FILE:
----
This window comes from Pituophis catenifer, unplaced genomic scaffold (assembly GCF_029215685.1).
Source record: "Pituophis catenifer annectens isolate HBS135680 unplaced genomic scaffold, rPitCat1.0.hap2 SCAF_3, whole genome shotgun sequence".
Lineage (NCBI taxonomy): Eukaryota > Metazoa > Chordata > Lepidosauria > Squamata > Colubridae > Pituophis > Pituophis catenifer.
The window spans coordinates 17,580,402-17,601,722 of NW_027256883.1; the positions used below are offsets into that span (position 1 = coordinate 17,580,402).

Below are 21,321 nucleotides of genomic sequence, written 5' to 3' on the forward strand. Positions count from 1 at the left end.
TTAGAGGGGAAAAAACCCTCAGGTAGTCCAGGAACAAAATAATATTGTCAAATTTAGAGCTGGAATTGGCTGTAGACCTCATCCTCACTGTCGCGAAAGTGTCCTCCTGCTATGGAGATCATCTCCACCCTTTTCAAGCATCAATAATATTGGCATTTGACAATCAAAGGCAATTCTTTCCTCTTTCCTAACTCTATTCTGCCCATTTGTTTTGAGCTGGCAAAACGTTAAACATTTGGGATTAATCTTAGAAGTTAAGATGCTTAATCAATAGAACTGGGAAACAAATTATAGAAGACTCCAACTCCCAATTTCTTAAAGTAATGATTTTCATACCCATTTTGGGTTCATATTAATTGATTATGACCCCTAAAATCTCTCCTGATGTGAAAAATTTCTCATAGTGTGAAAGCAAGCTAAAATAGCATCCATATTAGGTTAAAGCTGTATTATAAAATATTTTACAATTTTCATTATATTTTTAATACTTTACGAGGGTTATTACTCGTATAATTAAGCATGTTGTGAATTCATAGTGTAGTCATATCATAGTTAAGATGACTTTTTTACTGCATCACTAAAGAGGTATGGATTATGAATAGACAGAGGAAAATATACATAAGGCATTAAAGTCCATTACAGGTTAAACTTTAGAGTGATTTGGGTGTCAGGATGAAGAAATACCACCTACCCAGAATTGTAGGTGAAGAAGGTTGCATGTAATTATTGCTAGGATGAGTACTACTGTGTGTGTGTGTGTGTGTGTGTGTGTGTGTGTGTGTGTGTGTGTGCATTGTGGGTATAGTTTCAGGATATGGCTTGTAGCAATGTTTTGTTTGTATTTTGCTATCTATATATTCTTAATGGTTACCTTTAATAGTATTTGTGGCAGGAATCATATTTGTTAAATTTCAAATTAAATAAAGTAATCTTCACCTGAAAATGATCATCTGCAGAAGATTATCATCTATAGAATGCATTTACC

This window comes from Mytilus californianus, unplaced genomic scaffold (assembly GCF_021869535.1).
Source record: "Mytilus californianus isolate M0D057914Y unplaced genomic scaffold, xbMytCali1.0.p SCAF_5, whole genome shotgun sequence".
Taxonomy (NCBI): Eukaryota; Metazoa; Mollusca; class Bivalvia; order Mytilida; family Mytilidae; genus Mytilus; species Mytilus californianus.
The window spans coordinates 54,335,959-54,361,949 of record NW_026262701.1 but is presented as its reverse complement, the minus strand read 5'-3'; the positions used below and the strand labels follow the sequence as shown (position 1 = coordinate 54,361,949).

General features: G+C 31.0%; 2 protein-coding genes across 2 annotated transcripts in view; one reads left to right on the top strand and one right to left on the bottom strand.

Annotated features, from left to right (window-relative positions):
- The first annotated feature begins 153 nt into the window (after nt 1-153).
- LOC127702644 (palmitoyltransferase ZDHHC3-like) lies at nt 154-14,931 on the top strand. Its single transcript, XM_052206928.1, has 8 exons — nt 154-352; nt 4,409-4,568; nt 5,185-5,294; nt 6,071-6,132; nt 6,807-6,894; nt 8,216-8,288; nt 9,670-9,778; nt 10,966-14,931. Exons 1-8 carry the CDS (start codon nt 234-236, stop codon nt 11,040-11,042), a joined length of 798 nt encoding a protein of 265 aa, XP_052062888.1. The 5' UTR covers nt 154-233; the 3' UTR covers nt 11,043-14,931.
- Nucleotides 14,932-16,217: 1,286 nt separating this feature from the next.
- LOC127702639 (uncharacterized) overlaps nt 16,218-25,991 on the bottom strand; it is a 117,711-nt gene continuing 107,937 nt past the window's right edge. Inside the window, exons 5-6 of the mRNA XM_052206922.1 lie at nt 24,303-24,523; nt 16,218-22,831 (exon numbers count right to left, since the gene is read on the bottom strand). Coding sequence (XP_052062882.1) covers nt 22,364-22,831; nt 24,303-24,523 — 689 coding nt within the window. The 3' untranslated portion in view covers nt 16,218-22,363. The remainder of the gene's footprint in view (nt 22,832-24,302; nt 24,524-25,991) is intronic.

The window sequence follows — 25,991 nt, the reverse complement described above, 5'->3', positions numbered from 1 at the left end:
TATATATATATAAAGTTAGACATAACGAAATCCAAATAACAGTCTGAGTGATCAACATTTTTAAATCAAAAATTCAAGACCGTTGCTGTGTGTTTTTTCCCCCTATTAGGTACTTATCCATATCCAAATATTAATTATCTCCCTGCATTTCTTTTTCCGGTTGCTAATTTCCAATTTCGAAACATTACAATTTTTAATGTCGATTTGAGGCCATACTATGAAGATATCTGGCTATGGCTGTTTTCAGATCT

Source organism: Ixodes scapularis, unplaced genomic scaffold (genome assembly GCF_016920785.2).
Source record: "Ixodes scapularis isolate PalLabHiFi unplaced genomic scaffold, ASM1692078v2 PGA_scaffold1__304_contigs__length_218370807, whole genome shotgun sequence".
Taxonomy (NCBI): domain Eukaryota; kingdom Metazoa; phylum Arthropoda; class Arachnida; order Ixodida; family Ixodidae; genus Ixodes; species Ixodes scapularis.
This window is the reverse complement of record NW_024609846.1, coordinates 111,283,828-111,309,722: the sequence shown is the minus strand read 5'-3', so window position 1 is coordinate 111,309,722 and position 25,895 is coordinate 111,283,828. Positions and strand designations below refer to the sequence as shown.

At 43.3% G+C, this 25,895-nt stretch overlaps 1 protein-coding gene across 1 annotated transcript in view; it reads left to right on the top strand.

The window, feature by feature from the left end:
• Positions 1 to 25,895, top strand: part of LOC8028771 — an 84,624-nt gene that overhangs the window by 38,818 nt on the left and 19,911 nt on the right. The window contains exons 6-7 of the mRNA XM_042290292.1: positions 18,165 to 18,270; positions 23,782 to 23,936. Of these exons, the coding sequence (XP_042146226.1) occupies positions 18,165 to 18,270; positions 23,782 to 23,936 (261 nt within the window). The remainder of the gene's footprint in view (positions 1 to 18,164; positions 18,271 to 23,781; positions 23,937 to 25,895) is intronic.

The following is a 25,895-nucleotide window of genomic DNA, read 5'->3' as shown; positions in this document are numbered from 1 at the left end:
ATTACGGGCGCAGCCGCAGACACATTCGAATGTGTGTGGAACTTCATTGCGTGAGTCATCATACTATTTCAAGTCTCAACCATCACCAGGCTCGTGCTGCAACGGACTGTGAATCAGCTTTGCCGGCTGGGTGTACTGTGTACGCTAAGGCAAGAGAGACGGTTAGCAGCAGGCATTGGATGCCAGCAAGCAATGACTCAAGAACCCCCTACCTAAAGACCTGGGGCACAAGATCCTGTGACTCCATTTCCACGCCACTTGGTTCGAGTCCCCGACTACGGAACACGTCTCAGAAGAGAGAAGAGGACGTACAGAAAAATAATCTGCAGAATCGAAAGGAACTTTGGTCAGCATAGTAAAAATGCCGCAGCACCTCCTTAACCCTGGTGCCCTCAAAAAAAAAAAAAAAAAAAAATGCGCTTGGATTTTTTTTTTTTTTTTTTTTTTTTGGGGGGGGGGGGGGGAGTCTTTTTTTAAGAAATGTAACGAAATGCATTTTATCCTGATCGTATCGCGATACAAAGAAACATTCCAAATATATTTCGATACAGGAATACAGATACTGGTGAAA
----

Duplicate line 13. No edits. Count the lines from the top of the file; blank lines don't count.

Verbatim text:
- The first annotated feature begins 153 nt into the window (after nt 1-153).